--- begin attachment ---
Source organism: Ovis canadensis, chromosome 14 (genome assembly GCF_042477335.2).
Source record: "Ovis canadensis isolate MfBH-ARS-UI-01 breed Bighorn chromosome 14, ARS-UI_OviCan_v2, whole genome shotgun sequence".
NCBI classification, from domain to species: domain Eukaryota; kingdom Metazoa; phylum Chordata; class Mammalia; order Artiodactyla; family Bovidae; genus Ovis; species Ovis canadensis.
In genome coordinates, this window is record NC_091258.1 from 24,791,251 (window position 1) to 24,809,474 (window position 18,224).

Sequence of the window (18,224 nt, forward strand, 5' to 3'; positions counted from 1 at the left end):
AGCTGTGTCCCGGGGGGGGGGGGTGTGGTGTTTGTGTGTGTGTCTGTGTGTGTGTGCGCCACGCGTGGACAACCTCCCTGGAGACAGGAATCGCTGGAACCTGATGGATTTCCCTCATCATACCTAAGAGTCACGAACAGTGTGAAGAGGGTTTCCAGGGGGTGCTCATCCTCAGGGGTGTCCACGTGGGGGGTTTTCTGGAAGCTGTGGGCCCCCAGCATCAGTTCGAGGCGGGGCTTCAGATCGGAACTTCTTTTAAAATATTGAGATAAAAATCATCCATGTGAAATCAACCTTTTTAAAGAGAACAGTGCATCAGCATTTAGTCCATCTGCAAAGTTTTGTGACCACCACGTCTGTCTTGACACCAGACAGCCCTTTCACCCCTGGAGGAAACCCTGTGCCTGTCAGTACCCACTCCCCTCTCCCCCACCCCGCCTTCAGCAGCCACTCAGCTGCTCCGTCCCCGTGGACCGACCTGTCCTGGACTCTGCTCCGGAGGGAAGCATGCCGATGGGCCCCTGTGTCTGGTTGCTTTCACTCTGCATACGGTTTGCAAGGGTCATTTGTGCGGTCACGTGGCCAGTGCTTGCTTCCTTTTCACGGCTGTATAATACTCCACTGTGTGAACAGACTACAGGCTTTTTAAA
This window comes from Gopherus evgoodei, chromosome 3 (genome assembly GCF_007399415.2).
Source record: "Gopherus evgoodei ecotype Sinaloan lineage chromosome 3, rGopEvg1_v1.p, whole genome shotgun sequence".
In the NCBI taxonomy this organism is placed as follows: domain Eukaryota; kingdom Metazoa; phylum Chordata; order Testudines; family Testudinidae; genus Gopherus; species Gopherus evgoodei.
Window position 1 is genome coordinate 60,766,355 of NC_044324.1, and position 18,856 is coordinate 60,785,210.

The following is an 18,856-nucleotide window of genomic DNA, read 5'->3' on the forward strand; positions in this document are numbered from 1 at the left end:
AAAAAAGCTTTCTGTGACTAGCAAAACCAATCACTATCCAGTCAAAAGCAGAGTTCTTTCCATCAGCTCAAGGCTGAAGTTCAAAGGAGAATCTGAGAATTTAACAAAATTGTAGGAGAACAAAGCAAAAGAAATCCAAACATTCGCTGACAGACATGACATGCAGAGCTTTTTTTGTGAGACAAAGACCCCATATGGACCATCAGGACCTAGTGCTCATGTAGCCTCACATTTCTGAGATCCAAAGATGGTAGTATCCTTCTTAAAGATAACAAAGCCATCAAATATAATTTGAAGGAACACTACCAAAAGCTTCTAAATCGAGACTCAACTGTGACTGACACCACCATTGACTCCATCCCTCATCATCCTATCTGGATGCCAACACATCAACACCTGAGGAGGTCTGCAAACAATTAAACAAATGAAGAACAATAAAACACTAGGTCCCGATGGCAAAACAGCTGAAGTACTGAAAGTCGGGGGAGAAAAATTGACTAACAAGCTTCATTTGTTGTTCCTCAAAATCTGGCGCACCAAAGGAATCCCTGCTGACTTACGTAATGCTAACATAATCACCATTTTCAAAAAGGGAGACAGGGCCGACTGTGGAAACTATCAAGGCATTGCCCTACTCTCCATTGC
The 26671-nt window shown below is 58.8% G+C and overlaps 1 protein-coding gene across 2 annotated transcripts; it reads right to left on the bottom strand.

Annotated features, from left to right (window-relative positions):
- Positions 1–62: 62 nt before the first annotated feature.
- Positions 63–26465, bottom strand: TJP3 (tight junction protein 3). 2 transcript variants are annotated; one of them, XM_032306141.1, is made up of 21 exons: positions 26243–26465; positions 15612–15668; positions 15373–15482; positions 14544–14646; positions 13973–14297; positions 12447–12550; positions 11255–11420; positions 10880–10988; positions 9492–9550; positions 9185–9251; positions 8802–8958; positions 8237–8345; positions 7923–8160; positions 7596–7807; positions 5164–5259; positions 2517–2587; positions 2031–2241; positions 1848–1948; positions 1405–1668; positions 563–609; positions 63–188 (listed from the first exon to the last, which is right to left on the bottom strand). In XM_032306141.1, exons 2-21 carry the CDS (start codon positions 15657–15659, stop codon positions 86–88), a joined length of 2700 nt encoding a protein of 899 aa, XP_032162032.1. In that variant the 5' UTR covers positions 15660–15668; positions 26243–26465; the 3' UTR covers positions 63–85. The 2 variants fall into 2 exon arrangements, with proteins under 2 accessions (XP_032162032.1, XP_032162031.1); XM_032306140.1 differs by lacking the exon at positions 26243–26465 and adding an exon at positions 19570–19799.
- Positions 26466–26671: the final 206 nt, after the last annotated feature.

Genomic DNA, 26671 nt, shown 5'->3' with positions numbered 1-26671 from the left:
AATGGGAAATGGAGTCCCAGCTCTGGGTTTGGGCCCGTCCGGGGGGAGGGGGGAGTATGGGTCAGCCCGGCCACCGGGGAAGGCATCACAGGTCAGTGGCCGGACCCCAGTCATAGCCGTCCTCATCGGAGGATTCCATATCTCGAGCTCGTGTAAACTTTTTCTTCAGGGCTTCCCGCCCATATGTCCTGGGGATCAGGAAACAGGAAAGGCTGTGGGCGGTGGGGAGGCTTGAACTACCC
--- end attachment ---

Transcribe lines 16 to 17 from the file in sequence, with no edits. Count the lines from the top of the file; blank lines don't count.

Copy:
- Positions 63–26465, bottom strand: TJP3 (tight junction protein 3). 2 transcript variants are annotated; one of them, XM_032306141.1, is made up of 21 exons: positions 26243–26465; positions 15612–15668; positions 15373–15482; positions 14544–14646; positions 13973–14297; positions 12447–12550; positions 11255–11420; positions 10880–10988; positions 9492–9550; positions 9185–9251; positions 8802–8958; positions 8237–8345; positions 7923–8160; positions 7596–7807; positions 5164–5259; positions 2517–2587; positions 2031–2241; positions 1848–1948; positions 1405–1668; positions 563–609; positions 63–188 (listed from the first exon to the last, which is right to left on the bottom strand). In XM_032306141.1, exons 2-21 carry the CDS (start codon positions 15657–15659, stop codon positions 86–88), a joined length of 2700 nt encoding a protein of 899 aa, XP_032162032.1. In that variant the 5' UTR covers positions 15660–15668; positions 26243–26465; the 3' UTR covers positions 63–85. The 2 variants fall into 2 exon arrangements, with proteins under 2 accessions (XP_032162032.1, XP_032162031.1); XM_032306140.1 differs by lacking the exon at positions 26243–26465 and adding an exon at positions 19570–19799.
- Positions 26466–26671: the final 206 nt, after the last annotated feature.